Late-night marathon meeting fails, DU teachers’ strike continues

Late-night marathon meeting fails, DU teachers’ strike continues
Hundreds of teachers Team Careers360 | Dec 5, 2019 - 11:19 a.m. IST
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NEW DELHI: After hundreds of teachers entered and surrounded the Delhi University Vice Chancellor’s office on Wednesday, the university administration had a six-hour meeting with the leaders of the university’s teachers’ association at night.

However, the meeting solved nothing and the protest continues. Teachers returned to the Viceregal Lodge, the office of the VC, to continue their protest on Thursday morning.

Thousands of DU teachers launched an indefinite strike on Wednesday, boycotting exam and evaluation duty, after a section of college principals decided to put on hold the appointment of ad hoc teachers last week.

In a statement issued early morning on Thursday, the Delhi University’s registrar said that the VC, Yogesh Tyagi and his team, including the Pro-Vice Chancellor, registrar and dean (admissions), met the office bearers of DUTA “in the intervening night of December 4, 2019 and December 5, 2019 and had a long discussion spanning over a period of six hours on various issues raised by the…DUTA.”

The statement contains an appeal to “maintain peace, not to be carried away by rumours and not to allow any disruption of examinations and other academic activities” but does not say whether any concrete decisions were taken. According to teachers, both the impasse and their protest continues.

Notice to DUTA president

The DU administration also wrote a far less conciliatory note to the DUTA president, Rajib Ray, on December 5. The letter from the proctor, Neeti Sehgal sayd Ray and his colleagues "forcibly trespassed into the Viceregal Lodge by breaking the main gate and various doors of the heritage building". It further says that Ray and supporters are "still continuing to illegally occupy the premises" and directs them to "vacate the unlawful siege of the building immediately and leave place peacefully".

Protesting teacher and elected member of DU’s highest decision-making body, the Executive Council, Rajesh K Jha countered alleging: “The term of the proctor has expired. Her appointment is in violation of the concerned statutes. The VC is making the appointments of his team members violating the rules and regulations. So, her letter has no legal sanctity.”

It had no effect either because teacher entered the Viceregal Lodge again on Thursday.

DUTA-president-proctor-letter-ad-hoc-teacher-protestLetter to Ray (Source: Facebook/DUTA)

Ad hoc and guest teachers

With over 5,000 teaching posts going vacant, Delhi University colleges have long relied on ad hoc teachers, now numbering around 4,500, to keep academic activities, including examinations and evaluation, running smoothly. Appointment for several months at a time and reappointed after the gap of a day, ad hoc teachers are paid at the same level as assistant professors but without any other benefits. Hundreds of DU’s ad hoc teachers have been teaching for years.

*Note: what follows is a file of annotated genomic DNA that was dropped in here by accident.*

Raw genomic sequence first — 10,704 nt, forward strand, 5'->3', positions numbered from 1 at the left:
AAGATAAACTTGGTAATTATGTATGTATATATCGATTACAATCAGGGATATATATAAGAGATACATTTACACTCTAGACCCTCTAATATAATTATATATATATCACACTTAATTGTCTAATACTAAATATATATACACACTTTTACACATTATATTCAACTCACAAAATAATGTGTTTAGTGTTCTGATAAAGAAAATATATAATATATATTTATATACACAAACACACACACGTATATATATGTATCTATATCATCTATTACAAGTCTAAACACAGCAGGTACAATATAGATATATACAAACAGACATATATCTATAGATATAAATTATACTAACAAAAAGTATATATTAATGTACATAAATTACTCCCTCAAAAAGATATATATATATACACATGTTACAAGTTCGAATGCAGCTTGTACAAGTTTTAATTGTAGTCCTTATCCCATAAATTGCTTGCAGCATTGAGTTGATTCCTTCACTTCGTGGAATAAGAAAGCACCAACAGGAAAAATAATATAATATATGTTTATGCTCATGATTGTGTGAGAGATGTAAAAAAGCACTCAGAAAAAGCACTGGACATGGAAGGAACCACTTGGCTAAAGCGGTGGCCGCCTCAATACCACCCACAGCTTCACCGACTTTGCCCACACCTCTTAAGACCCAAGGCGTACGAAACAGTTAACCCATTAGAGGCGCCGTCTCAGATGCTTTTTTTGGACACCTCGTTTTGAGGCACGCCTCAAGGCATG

The principals’ decision was based on an August circular instructing colleges to appoint guest teachers for “new vacancies arising first time in academic session 2019-20”. Paid by the lecture, guest teachers are significantly more vulnerable and also less accountable than ad hoc teachers, argued some.

1575524698656Protesting teachers (Source: Facebook/DUTA)

Permanent recruitment

The DU statement further says: “The university has “already started [the] recruitment process to recruit faculty members on permanent basis as per UGC [University Grants Commission] Regulations, 2018, and is committed to complete the process at the earliest.”

However, this process will be more complex than the statement suggests.

The DUTA has pointed out that holding permanent recruitment now could potentially shove out of the university the thousands of ad hoc teachers who have helped shore up DU’s systems and processes for years. Therefore, the association demands that the ad hoc teachers currently serving be absorbed as permanent ones before further recruitment take place. They demand a “one-time regulation” from the University Grants Commission and the Ministry of Human Resource Development (MHRD) to enable this. However, there has been no word on this from either the UGC or the MHRD.

The process of recruitment has been complicated also by the introduction of the 10 percent EWS reservation for the upper-caste poor, or economically weaker section, in admissions and recruitment earlier this year. The reservation rosters that decide which posts will be reserved and for which category have to be redrawn and it, too, can displace ad hoc teachers.

“It was conveyed to the office bearers of DUTA that the university administration is open to discuss any relevant issue in an atmosphere of mutual trust and respect,” DU’s statement further said. “An appeal was made to the teachers to withdraw the agitation to facilitate amicable dialogue.”

Correction: An earlier version of the story said the strike began on Thursday. It has been now corrected to say it began on Wednesday.

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